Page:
L.A. Unified has 204 itinerant arts teachers who travel to a different school each day of the week. But they are seeing roughly 150 students a day, said Steven McCarthy, K-12 arts coordinator – just a small fraction of students in most schools.
As it stands, 53 percent of LAUSD students won’t receive arts instruction in elementary school. That number jumps to about 75 percent of district students in middle school.
The LAUSD resolution calling for making arts part of the core curriculum prohibits further cuts to the arts and requires restoring funding to 2007-08 levels within five years.
Left to their own devices
Kids with less access to dance, studio art, and chorus in school have turned to graffiti art, makeup application YouTube videos, fan art, and manga outside of school.
“Man, it’s a free for all out there for young people,” says longtime arts consultant Eric Booth. “I don’t think there is a starving of the arts in the life of the young, but…that impulse mostly lives outside of our educational institutions.”
“There’s a huge production going on right now with kids making their own videos, putting them on YouTube,” says Kerry Freedman, a professor and head of art and design education at Northern Illinois University. “There’s a huge amount of visual arts being made out there by undergraduates and high school kids that aren’t discussed in school.”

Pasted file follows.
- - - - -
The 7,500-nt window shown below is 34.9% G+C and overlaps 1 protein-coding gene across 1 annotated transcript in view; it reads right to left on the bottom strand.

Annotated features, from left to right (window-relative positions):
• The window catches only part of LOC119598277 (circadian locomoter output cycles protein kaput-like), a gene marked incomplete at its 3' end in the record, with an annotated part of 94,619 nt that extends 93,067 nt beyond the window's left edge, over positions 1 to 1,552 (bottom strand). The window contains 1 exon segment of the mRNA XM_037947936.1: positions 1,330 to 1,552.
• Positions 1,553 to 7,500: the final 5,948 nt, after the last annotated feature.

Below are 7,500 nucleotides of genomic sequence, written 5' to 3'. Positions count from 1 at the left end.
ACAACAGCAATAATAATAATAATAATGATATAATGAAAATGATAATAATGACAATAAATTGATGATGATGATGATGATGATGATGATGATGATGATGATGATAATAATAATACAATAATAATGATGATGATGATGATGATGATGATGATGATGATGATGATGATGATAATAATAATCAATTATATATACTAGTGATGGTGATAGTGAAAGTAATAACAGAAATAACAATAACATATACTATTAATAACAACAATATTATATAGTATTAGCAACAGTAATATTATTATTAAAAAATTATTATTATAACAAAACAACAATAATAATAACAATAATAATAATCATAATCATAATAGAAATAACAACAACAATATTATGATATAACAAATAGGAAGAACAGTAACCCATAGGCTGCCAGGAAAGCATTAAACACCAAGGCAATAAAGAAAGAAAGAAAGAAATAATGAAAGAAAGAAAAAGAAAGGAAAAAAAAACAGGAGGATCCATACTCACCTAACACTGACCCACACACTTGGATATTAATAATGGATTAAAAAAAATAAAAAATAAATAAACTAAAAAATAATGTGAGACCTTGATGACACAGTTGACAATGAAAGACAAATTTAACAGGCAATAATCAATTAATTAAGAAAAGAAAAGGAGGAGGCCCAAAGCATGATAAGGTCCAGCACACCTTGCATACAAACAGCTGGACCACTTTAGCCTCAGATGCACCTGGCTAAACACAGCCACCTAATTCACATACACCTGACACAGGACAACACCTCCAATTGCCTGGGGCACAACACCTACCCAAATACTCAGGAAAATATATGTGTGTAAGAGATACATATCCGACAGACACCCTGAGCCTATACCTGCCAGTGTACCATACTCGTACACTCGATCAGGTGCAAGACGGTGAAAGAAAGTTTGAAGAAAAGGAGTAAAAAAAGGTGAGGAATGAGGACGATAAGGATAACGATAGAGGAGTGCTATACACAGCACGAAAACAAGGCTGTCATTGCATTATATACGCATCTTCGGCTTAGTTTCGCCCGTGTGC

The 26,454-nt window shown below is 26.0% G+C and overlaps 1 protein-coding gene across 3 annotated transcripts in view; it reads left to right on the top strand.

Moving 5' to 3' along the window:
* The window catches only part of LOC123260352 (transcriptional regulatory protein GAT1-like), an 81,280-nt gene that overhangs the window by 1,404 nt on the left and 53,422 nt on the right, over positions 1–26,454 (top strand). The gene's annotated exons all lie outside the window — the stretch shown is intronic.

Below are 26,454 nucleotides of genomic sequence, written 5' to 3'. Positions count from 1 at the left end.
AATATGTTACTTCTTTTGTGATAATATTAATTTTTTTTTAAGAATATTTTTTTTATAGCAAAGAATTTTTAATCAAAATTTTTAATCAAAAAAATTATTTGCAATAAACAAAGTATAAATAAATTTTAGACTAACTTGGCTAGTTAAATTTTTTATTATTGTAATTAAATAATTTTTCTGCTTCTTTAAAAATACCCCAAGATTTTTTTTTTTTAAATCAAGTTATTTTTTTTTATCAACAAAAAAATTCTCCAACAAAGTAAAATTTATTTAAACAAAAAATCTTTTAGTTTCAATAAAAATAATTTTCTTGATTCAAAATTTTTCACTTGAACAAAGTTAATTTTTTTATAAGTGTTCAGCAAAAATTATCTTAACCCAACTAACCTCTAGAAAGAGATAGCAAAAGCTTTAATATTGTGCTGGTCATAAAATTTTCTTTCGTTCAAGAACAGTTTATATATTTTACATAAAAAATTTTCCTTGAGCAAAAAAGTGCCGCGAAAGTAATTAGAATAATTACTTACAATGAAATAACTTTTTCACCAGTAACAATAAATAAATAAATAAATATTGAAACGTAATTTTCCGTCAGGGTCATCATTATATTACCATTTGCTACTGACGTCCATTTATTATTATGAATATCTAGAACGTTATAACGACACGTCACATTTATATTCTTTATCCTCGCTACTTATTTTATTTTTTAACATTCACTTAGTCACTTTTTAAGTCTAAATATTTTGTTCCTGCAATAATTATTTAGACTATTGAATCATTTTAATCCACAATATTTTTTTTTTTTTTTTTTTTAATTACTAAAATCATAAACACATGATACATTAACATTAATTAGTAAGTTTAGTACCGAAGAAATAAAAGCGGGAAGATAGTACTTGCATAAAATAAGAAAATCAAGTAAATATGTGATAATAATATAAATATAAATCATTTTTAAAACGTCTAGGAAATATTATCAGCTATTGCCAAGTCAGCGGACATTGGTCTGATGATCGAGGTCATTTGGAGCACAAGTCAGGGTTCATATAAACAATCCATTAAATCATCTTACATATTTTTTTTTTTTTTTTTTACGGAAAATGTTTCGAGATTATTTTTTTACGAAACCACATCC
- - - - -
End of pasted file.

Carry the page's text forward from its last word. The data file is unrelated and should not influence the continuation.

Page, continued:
And, says Freedman, these kids are creating informal groups outside of school that are “doing a lot of teaching and learning.”
Redefining Art Education
The move towards extra-curricular and non-traditional art activities comes as the definition of art and art education is evolving. Since the mid-1990s, art education has undergone a period of reform that’s led toward a broader conception of art that incorporates more design and more popular culture, says Freedman, who is considered one of the leaders of this reform movement.
Booth points out that there are now conversations across traditional silos such as mainstream dance versus club and vernacular dance; in addition, younger musicians in the classical music world now play across genres and people listen to hybrid music.
“The time to rethink education is now,” says Shannon Wilkins, a consultant in charge of educational leadership and visual and performing arts for the Los Angeles County Office of Education.
“It’s not the same world of the industrial revolution that produced the last [system],” says Wilkins. “Things have changed.”